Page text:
This article can also be found in the Premium Editorial Download "Information Security magazine: Compliance vs. security: Prevent an either-or mentality."
Download it now to read this article plus other related content.
Do not envy Mark Odiorne. As the CISO at Scottish Re, a reinsurance company with more than $12 billion in assets, Odiorne is the only full-time security practitioner on staff. In addition to fighting threats, he also has responsibility for much of the company's substantial compliance efforts.
Which compliance requirements take up most of your time? Sarbanes-Oxley is probably the biggest focus; Gramm-Leach-Bliley as well, because we're a financial services company. What we have found is because we used the ISO standard to build our security model, whether it's Gramm-Leach or Sarbanes or something else, we can pretty much track anything they're looking at to that model. When the company was young, we were constantly writing policies on the fly. So every year, when the auditors would come back in, we had a lot of new processes in place and they had some testing to do. That's also why we've made information security more of a priority and have more resources applied to it.
What are the challenges you think will take up a lot of your time in 2007? Business continuity, disaster recovery are our new focuses. One of the big focuses for senior management is to make sure our data, whether it's in motion or at rest, is protected. We've been buried in our Denver office by snowstorms and that sort of thing, our Cayman office nearly got blown off the map by Hurricane Ivan and our Bermuda office got the same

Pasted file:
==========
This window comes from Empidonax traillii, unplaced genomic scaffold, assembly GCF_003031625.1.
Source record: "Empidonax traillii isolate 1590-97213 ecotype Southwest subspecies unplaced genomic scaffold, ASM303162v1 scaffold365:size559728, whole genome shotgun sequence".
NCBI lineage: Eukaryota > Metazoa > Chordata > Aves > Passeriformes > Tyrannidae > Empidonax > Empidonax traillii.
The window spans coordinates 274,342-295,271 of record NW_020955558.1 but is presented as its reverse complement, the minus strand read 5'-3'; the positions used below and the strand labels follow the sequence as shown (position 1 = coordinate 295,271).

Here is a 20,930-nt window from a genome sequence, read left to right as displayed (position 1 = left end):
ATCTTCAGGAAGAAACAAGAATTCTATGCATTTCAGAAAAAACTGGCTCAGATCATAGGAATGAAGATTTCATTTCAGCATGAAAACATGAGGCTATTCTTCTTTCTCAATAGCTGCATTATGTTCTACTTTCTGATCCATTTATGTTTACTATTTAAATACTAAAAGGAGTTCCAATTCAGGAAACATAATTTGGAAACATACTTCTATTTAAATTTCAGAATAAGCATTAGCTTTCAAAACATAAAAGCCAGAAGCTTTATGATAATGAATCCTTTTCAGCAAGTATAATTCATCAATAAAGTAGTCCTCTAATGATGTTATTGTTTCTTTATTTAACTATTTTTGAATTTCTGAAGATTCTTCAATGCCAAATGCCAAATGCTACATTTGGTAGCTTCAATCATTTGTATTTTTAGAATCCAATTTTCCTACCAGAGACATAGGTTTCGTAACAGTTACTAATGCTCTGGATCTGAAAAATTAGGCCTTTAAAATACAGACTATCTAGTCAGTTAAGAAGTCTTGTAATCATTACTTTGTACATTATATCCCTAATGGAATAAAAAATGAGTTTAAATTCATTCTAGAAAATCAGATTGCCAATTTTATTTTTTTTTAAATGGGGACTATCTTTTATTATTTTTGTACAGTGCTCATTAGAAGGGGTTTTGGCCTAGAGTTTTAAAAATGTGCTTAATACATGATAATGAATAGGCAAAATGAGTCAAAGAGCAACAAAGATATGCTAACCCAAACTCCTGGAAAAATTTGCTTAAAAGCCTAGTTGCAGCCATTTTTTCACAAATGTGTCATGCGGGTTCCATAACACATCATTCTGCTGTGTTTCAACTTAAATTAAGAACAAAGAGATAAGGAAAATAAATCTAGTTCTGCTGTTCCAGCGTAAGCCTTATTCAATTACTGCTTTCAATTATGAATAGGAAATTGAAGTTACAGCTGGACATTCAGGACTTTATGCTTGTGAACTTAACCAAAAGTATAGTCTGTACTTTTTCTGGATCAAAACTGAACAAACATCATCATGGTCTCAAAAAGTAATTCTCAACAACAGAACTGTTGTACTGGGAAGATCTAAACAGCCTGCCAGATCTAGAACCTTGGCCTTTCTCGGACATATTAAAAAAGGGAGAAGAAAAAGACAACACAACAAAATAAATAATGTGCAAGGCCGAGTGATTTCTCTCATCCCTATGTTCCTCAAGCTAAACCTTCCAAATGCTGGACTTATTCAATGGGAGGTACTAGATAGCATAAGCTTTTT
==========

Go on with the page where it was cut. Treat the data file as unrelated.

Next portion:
Another challenge is that our company is very mobile; we have a lot more laptops than desktops and people travel quite a bit. Protecting those assets is a big deal for us. We see a good bit of malware attacks, and we keep seeing the threats change as the bad guys are more motivated by making money. So we see a lot more technology, a lot more money behind the efforts. There's a reputation component in that for us. We don't want to be known as the company that got hit.
How much of the responsibility for the disaster recovery plan falls on you and how much is on the storage folks? It's probably now more on the storage side. But it all kind of falls under security, to ensure that everything is secure, backed up, tested. Scottish does a lot of work with the data that we get from our clients to turn it around and make it available to them. No matter where that data is, we have to make sure that it's protected and only the right eyes are seeing it.
Read the full interview with Mark Odiorne at searchsecurity.com/ismag.
This was first published in March 2007